The current Archbishop of Sydney, the Most Revd Kanishka Raffel, who succeeded Dr Davies in May last year (News, 7 May 2021), welcomed the new diocese, saying that he was “happy to extend the hand of fellowship to the Diocese of the Southern Cross, and may God bless Bishop Davies and his work”.
The British empire may be dead but its ghost refuses to lie down. In the past fortnight, two relics, the Commonwealth and the Church of England, have come to prominence, incanting their slogans of virtue. The Commonwealth claims to be a “major force for change in the world”, the C of E to be a bond of “living in love and faith”. They are strong on abstract rhetoric, but leave little firm ground beneath their feet.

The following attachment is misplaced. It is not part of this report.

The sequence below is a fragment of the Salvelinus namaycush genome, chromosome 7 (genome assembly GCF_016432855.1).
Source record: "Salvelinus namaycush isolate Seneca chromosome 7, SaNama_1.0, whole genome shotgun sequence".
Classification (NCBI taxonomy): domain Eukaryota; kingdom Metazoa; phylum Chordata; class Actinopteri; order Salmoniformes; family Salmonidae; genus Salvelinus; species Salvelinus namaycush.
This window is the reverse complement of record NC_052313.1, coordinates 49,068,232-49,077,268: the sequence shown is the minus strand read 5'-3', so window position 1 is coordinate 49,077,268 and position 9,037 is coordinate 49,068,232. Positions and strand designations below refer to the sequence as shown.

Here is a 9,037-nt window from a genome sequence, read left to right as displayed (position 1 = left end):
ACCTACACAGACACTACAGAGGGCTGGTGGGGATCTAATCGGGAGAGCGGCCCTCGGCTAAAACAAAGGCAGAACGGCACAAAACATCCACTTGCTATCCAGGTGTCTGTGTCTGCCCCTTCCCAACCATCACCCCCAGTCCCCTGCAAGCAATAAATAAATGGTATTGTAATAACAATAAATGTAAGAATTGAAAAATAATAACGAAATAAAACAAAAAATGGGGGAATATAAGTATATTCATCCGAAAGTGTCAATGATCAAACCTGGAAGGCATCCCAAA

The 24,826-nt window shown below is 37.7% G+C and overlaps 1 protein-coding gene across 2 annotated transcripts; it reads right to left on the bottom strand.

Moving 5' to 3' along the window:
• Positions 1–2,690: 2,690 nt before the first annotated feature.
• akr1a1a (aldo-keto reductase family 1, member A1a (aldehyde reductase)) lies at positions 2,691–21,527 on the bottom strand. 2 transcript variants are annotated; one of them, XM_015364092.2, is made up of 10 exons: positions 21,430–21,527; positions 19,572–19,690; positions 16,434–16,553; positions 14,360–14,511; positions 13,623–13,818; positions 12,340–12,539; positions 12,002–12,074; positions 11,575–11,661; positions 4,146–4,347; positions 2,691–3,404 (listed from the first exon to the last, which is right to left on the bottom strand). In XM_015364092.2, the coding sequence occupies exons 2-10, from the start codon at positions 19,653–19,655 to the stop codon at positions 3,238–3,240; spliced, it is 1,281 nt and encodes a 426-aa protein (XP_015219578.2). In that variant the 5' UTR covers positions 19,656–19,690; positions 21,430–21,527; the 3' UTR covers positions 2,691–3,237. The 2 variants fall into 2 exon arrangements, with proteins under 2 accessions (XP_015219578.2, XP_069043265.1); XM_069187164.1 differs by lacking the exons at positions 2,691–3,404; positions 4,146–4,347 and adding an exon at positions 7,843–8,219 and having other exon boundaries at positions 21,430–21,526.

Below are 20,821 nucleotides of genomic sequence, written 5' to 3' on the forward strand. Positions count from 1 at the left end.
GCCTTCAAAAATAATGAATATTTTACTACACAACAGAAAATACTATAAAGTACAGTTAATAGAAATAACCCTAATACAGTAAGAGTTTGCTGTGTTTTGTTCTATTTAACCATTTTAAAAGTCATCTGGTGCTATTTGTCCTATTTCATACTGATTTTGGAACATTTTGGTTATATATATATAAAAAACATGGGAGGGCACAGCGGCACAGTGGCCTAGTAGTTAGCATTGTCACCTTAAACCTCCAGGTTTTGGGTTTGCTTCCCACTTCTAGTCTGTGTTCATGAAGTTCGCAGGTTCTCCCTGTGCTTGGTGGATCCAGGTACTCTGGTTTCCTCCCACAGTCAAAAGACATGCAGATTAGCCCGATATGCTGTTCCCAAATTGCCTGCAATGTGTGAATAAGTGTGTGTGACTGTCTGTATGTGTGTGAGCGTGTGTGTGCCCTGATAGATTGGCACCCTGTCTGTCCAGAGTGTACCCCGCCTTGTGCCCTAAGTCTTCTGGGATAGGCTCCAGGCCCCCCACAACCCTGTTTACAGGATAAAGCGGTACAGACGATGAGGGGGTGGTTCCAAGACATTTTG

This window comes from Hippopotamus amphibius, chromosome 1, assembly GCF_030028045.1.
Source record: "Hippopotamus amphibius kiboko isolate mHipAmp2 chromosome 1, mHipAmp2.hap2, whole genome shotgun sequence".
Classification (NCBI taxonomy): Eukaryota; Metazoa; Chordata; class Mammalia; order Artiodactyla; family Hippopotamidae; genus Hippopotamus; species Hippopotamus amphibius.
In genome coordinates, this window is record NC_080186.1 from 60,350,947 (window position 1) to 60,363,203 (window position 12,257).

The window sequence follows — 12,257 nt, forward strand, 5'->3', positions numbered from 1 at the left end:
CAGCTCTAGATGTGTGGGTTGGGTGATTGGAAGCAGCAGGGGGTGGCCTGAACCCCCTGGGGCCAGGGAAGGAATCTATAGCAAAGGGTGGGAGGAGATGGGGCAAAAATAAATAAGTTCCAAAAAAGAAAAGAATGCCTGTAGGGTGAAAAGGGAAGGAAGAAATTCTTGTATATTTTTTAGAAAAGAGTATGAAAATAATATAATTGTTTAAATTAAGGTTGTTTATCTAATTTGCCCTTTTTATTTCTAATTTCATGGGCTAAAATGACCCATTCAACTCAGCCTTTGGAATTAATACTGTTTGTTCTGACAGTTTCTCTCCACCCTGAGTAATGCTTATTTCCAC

The Commonwealth Games in Birmingham displayed one genuine breakthrough: for the first time, disabled athletes were given equality in medals and games ceremonial. But it was left to the diving athlete Tom Daley to spoil the parade. He pointed out that of 56 Commonwealth member states, 35 outlaw homosexuality and variously imprison, beat, stone or kill gay people. They include Pakistan, Kenya, Uganda and Nigeria. While a few athletes carried the rainbow flag in Birmingham, Daley told the BBC that most were terrified of being identified.
Growing up, Dorothy Davis was not welcome in the “other” Episcopal Church in her rural Virginia community — the White one. So, Davis, now 86, wept this fall when the Episcopal Diocese of Virginia voted to repair its centuries-long break with Black members like her.
After decades of votes and commissions and studies and promises, hundreds of clergy and lay leaders voted in their annual convention to commit $10 million to reparations.
But now comes another phase with a new, hard question: What does it mean to make reparations?